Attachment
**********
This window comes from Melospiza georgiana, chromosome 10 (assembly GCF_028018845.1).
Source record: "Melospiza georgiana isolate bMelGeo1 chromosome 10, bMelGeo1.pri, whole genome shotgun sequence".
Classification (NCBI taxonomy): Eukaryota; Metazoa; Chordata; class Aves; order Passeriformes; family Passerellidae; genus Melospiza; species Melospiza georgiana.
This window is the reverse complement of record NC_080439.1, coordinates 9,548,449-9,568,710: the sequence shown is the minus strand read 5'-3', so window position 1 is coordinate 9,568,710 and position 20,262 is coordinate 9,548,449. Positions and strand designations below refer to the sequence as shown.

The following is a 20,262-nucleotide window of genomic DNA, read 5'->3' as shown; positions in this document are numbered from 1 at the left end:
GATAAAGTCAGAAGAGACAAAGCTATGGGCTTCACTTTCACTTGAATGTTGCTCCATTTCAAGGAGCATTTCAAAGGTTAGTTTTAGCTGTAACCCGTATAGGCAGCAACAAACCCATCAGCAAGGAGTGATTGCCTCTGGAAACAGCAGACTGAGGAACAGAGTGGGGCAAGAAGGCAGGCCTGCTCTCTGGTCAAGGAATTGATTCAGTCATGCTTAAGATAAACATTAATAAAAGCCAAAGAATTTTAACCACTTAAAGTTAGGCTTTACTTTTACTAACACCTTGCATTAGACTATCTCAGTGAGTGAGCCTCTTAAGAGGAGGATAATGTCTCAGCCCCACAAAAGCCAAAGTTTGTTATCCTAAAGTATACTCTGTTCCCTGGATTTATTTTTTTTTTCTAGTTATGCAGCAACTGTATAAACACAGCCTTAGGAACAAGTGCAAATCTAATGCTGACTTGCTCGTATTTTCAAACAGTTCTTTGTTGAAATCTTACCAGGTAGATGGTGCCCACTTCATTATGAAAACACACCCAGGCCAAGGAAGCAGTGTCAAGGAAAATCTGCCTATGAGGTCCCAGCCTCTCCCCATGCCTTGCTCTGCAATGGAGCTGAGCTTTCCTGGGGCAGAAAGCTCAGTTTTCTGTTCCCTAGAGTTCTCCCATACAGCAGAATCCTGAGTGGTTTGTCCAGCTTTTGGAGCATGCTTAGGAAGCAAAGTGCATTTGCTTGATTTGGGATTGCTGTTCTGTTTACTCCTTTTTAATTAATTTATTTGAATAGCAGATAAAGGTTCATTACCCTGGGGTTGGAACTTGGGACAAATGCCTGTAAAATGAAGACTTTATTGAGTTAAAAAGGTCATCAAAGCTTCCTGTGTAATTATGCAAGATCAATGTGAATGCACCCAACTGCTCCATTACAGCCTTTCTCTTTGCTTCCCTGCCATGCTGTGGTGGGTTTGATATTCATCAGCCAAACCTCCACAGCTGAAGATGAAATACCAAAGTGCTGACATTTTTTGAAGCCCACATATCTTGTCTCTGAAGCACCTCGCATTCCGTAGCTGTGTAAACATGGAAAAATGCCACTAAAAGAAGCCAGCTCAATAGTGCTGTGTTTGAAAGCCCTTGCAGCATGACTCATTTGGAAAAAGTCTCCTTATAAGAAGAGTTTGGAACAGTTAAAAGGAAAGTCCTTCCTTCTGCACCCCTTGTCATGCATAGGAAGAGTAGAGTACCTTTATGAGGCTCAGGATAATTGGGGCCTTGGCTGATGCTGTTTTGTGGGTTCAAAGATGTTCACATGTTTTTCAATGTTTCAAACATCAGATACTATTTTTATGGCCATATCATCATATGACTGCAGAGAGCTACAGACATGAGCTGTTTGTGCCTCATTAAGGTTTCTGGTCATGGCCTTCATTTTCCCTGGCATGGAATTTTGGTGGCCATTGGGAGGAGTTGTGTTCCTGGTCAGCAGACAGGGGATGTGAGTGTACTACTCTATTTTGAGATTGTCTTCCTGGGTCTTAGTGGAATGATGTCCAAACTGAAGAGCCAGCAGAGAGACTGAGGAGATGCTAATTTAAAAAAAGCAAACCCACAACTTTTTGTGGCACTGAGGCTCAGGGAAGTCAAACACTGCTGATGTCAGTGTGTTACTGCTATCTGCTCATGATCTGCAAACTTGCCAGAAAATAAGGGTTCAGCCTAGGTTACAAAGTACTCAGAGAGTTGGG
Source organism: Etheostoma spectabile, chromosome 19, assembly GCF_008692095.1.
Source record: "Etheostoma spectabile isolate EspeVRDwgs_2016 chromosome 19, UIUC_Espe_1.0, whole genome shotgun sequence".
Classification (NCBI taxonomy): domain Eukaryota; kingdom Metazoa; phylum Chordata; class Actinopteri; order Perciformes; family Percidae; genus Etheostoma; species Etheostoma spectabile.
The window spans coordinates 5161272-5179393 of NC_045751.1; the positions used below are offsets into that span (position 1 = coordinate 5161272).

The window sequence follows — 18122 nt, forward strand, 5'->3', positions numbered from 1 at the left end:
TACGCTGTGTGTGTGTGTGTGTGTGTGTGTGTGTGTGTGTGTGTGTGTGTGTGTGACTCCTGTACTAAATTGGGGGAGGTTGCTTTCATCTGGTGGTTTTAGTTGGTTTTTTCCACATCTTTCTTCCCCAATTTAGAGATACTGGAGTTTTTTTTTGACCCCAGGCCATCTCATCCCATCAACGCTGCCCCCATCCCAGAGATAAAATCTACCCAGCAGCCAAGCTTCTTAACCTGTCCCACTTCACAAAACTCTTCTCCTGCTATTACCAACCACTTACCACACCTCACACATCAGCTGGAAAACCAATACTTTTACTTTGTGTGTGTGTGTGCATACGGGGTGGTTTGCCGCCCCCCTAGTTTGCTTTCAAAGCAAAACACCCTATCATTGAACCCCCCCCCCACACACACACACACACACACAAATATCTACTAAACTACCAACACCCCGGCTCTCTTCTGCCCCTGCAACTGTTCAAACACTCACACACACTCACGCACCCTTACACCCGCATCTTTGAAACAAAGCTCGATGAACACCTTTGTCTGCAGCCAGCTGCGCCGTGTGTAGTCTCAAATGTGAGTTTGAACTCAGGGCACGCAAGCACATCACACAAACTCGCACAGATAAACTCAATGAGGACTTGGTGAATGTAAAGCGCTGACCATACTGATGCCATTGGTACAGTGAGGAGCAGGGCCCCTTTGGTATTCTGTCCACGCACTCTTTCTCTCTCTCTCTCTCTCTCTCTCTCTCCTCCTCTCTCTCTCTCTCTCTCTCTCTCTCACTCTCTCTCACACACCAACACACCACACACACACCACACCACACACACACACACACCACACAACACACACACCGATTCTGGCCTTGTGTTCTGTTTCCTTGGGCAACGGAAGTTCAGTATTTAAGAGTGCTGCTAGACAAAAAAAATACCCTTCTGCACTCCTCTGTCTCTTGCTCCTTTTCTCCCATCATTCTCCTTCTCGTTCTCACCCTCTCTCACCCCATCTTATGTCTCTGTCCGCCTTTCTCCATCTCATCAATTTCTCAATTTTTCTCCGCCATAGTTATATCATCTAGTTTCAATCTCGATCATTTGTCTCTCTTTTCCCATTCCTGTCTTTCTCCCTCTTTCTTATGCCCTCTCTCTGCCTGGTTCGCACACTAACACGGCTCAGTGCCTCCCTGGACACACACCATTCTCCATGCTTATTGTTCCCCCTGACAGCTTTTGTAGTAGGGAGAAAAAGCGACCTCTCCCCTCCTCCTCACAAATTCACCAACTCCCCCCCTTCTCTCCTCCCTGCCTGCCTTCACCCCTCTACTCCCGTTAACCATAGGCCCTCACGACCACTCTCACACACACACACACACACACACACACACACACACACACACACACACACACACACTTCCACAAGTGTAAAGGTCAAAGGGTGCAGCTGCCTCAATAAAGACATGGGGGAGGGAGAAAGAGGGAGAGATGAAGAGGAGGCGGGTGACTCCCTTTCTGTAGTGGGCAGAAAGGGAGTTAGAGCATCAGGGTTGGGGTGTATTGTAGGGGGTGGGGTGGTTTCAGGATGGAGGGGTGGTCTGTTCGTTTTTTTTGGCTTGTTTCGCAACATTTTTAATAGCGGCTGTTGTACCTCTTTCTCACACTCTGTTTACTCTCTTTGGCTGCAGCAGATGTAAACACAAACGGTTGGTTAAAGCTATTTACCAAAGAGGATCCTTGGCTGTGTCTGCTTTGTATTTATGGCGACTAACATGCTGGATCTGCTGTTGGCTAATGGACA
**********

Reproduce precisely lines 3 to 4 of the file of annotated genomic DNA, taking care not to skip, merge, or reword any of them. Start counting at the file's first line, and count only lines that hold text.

Classification (NCBI taxonomy): Eukaryota; Metazoa; Chordata; class Aves; order Passeriformes; family Passerellidae; genus Melospiza; species Melospiza georgiana.
This window is the reverse complement of record NC_080439.1, coordinates 9,548,449-9,568,710: the sequence shown is the minus strand read 5'-3', so window position 1 is coordinate 9,568,710 and position 20,262 is coordinate 9,548,449. Positions and strand designations below refer to the sequence as shown.